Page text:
starring Whit K. Lee, Katherine Leidlein, Angela Chew, Alfredo de Guzman
written and directed by Justin Chan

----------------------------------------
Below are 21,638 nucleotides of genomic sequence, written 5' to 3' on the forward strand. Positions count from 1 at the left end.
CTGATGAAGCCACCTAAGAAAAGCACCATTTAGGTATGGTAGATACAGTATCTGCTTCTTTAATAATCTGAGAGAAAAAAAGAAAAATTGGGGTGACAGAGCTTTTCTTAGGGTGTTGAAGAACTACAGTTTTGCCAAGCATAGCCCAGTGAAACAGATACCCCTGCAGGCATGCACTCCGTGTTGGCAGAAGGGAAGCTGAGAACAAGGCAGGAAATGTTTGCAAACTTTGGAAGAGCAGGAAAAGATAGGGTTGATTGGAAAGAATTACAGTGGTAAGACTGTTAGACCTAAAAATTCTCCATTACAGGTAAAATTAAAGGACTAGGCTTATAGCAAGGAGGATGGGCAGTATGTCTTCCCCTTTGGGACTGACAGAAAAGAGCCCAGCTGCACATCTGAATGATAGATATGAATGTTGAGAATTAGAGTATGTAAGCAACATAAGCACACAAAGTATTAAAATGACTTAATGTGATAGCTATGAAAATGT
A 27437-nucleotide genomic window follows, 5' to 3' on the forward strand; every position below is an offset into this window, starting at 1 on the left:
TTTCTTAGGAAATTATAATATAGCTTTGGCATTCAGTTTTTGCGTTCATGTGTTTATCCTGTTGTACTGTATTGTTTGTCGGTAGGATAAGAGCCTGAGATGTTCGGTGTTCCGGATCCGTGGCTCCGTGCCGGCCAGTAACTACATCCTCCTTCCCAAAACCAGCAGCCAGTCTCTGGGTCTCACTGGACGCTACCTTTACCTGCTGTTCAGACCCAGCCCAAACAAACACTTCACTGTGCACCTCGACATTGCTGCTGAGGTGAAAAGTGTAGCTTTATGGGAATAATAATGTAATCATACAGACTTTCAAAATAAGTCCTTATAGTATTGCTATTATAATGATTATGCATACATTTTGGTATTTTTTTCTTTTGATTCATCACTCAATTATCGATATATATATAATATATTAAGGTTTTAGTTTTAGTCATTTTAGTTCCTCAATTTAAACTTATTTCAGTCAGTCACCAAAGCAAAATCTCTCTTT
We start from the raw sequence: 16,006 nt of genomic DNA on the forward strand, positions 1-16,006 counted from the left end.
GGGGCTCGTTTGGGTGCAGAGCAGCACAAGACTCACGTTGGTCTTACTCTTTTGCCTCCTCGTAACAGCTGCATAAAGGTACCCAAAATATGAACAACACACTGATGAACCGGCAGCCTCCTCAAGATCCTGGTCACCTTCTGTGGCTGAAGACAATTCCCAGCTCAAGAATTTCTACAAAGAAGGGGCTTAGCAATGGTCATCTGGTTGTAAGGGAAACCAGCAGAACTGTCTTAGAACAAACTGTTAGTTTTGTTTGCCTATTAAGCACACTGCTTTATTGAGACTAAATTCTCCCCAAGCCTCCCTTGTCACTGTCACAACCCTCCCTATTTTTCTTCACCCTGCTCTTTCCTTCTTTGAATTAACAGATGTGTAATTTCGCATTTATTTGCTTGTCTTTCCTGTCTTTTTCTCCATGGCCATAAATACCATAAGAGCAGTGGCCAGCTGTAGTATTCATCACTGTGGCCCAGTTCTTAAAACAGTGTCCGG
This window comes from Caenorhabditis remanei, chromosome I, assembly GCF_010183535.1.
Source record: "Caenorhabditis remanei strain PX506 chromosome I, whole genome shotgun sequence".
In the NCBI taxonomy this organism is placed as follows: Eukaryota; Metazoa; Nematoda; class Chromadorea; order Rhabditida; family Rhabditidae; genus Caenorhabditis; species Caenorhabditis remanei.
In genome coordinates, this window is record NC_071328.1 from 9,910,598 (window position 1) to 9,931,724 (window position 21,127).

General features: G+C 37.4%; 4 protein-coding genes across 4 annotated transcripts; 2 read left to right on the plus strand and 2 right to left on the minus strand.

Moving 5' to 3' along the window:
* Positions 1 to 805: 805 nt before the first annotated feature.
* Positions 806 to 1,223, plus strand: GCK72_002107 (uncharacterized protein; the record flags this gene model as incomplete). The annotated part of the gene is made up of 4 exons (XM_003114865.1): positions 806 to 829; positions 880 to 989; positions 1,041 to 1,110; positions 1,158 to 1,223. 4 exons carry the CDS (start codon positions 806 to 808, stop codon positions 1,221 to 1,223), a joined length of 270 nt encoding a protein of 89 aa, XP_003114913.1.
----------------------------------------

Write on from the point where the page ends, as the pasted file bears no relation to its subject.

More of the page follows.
by Walter Chaw Justin Chan's Grounded is triggering for me. It opens with a sunny prologue in which William (Whit K. Lee) proposes to longtime girlfriend Mackenzie (Katherine Leidlein). She accepts--with the caveat that he must finally introduce her to his parents (Angela Chew and Alfredo De Guzman) after three years of dating. If that seems like a long time, well, he's Asian-American, and she's happy to say how often she's mistaken for Nicole Kidman. My wife and I share the same racial dynamic with William and Mackenzie, though I had no problem introducing her to my parents, because a large part of me hoped they would disapprove of her and I could complete my divorce from them. I mean, I did care, but I was angry and looking for the fight. I wanted them to present me an ultimatum so I could choose not-them. Grounded made my blood-pressure rise immediately--the ol' fight-or-flight closer to my surfaces than I thought possible after all this time. The danger of films like this lies in how I will struggle to find any distance between it and my exposed nerves; Grounded cleaves so close to the bone I thought about tapping out a few times. I'm glad I stuck with it.